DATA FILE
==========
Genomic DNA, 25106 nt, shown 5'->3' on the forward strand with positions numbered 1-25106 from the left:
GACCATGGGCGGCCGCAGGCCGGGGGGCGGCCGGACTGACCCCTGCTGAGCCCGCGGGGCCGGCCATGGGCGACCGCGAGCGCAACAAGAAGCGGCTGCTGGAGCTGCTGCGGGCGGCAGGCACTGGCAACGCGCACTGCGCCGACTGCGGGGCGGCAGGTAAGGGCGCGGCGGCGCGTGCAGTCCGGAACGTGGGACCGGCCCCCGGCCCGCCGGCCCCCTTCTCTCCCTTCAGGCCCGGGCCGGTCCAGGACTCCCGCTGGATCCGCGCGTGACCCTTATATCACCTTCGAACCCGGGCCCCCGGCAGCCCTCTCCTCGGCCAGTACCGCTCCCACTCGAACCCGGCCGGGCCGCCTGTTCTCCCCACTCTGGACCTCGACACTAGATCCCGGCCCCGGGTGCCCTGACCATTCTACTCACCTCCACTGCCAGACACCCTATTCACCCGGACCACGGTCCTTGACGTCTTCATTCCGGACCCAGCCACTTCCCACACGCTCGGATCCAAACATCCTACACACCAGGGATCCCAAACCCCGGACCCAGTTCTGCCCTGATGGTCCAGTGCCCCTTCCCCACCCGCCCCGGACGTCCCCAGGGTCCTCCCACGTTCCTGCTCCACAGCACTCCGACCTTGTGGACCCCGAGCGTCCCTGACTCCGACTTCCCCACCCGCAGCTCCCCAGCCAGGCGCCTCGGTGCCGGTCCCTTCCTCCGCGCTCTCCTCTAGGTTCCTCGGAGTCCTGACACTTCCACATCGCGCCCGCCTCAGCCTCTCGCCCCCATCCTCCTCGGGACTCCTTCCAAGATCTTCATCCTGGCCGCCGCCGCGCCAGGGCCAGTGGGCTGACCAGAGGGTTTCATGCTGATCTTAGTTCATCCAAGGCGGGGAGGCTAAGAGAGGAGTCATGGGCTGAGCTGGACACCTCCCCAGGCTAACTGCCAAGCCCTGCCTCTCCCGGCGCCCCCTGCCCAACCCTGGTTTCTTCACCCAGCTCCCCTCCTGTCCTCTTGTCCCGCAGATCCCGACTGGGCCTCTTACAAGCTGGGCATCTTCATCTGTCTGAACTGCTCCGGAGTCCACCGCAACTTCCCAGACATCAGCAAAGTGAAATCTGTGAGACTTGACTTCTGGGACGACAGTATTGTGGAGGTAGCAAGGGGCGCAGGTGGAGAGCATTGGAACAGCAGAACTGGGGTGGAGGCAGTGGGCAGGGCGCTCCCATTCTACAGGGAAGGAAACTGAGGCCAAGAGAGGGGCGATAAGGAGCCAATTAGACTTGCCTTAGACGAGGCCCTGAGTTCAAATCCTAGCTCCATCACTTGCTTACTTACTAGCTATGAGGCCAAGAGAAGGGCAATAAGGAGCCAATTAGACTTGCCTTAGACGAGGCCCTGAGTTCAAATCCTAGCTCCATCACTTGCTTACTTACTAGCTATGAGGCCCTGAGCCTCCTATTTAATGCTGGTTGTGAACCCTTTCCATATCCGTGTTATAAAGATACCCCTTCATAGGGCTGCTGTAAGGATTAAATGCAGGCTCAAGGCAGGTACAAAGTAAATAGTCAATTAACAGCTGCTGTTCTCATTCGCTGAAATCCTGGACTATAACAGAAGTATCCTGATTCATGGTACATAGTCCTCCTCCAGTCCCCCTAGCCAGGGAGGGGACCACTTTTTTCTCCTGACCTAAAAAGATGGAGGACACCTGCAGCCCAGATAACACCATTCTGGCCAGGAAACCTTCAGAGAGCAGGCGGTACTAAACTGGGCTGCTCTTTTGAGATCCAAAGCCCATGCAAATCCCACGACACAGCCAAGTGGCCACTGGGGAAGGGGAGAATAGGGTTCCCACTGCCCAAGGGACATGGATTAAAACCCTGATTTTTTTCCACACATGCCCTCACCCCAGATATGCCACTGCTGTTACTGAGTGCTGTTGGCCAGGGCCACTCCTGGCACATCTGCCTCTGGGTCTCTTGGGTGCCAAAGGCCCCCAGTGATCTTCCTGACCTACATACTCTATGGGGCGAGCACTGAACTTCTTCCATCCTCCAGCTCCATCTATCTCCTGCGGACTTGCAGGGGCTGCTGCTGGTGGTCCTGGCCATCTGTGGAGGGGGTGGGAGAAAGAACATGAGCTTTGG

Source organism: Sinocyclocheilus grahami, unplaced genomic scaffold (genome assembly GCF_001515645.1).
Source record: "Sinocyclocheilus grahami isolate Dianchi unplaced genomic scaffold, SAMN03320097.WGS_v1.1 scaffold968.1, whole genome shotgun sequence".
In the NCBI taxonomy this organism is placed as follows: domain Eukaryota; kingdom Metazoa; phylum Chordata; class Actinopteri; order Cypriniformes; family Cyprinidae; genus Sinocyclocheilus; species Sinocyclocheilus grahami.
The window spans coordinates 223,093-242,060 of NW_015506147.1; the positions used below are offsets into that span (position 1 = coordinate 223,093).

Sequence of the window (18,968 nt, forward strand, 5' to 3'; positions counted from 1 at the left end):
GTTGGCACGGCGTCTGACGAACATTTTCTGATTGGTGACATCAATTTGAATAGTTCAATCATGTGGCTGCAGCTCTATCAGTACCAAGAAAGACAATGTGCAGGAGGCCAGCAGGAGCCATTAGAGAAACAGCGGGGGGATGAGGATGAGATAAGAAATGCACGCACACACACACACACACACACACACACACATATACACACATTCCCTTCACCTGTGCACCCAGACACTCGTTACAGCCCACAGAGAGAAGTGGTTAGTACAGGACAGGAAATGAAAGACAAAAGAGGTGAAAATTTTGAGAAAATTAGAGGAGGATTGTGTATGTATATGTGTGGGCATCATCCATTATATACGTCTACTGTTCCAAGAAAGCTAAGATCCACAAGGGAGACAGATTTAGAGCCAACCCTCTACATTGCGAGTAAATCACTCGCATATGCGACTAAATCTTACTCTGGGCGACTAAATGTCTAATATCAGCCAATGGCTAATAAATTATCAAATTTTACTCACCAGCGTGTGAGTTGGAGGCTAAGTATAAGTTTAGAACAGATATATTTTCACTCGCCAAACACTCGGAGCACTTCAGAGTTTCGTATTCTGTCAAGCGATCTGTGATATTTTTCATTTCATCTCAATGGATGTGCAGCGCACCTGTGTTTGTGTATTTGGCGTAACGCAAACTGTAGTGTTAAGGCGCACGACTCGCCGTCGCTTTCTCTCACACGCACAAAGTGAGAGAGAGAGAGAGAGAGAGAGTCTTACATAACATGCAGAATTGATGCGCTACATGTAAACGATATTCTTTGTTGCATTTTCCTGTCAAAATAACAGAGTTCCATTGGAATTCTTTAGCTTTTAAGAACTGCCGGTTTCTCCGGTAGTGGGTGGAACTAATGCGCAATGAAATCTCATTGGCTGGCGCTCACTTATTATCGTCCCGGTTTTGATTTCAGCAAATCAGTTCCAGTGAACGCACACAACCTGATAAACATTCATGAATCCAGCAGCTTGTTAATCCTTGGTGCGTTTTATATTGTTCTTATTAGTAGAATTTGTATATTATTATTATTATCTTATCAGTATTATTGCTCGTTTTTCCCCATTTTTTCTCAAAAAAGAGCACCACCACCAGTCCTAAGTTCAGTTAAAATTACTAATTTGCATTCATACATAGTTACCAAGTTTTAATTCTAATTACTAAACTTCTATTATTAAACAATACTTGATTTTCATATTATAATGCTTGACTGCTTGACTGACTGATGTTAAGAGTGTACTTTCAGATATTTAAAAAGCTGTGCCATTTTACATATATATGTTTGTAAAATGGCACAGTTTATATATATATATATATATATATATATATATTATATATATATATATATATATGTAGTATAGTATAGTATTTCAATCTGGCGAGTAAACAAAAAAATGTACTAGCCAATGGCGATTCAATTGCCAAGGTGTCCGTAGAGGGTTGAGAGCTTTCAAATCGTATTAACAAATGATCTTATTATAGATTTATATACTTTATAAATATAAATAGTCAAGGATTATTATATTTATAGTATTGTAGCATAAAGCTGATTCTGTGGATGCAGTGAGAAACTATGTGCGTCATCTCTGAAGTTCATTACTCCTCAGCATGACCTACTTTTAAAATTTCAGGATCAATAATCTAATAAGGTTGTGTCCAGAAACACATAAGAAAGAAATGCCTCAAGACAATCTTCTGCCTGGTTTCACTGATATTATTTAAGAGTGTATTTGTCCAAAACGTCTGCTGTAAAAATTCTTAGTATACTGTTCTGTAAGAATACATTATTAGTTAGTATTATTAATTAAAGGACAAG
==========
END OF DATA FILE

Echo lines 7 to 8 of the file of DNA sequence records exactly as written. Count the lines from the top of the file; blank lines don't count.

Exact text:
Sequence of the window (18,968 nt, forward strand, 5' to 3'; positions counted from 1 at the left end):
GTTGGCACGGCGTCTGACGAACATTTTCTGATTGGTGACATCAATTTGAATAGTTCAATCATGTGGCTGCAGCTCTATCAGTACCAAGAAAGACAATGTGCAGGAGGCCAGCAGGAGCCATTAGAGAAACAGCGGGGGGATGAGGATGAGATAAGAAATGCACGCACACACACACACACACACACACACACACATATACACACATTCCCTTCACCTGTGCACCCAGACACTCGTTACAGCCCACAGAGAGAAGTGGTTAGTACAGGACAGGAAATGAAAGACAAAAGAGGTGAAAATTTTGAGAAAATTAGAGGAGGATTGTGTATGTATATGTGTGGGCATCATCCATTATATACGTCTACTGTTCCAAGAAAGCTAAGATCCACAAGGGAGACAGATTTAGAGCCAACCCTCTACATTGCGAGTAAATCACTCGCATATGCGACTAAATCTTACTCTGGGCGACTAAATGTCTAATATCAGCCAATGGCTAATAAATTATCAAATTTTACTCACCAGCGTGTGAGTTGGAGGCTAAGTATAAGTTTAGAACAGATATATTTTCACTCGCCAAACACTCGGAGCACTTCAGAGTTTCGTATTCTGTCAAGCGATCTGTGATATTTTTCATTTCATCTCAATGGATGTGCAGCGCACCTGTGTTTGTGTATTTGGCGTAACGCAAACTGTAGTGTTAAGGCGCACGACTCGCCGTCGCTTTCTCTCACACGCACAAAGTGAGAGAGAGAGAGAGAGAGAGAGTCTTACATAACATGCAGAATTGATGCGCTACATGTAAACGATATTCTTTGTTGCATTTTCCTGTCAAAATAACAGAGTTCCATTGGAATTCTTTAGCTTTTAAGAACTGCCGGTTTCTCCGGTAGTGGGTGGAACTAATGCGCAATGAAATCTCATTGGCTGGCGCTCACTTATTATCGTCCCGGTTTTGATTTCAGCAAATCAGTTCCAGTGAACGCACACAACCTGATAAACATTCATGAATCCAGCAGCTTGTTAATCCTTGGTGCGTTTTATATTGTTCTTATTAGTAGAATTTGTATATTATTATTATTATCTTATCAGTATTATTGCTCGTTTTTCCCCATTTTTTCTCAAAAAAGAGCACCACCACCAGTCCTAAGTTCAGTTAAAATTACTAATTTGCATTCATACATAGTTACCAAGTTTTAATTCTAATTACTAAACTTCTATTATTAAACAATACTTGATTTTCATATTATAATGCTTGACTGCTTGACTGACTGATGTTAAGAGTGTACTTTCAGATATTTAAAAAGCTGTGCCATTTTACATATATATGTTTGTAAAATGGCACAGTTTATATATATATATATATATATATATATATATTATATATATATATATATATATGTAGTATAGTATAGTATTTCAATCTGGCGAGTAAACAAAAAAATGTACTAGCCAATGGCGATTCAATTGCCAAGGTGTCCGTAGAGGGTTGAGAGCTTTCAAATCGTATTAACAAATGATCTTATTATAGATTTATATACTTTATAAATATAAATAGTCAAGGATTATTATATTTATAGTATTGTAGCATAAAGCTGATTCTGTGGATGCAGTGAGAAACTATGTGCGTCATCTCTGAAGTTCATTACTCCTCAGCATGACCTACTTTTAAAATTTCAGGATCAATAATCTAATAAGGTTGTGTCCAGAAACACATAAGAAAGAAATGCCTCAAGACAATCTTCTGCCTGGTTTCACTGATATTATTTAAGAGTGTATTTGTCCAAAACGTCTGCTGTAAAAATTCTTAGTATACTGTTCTGTAAGAATACATTATTAGTTAGTATTATTAATTAAAGGACAAG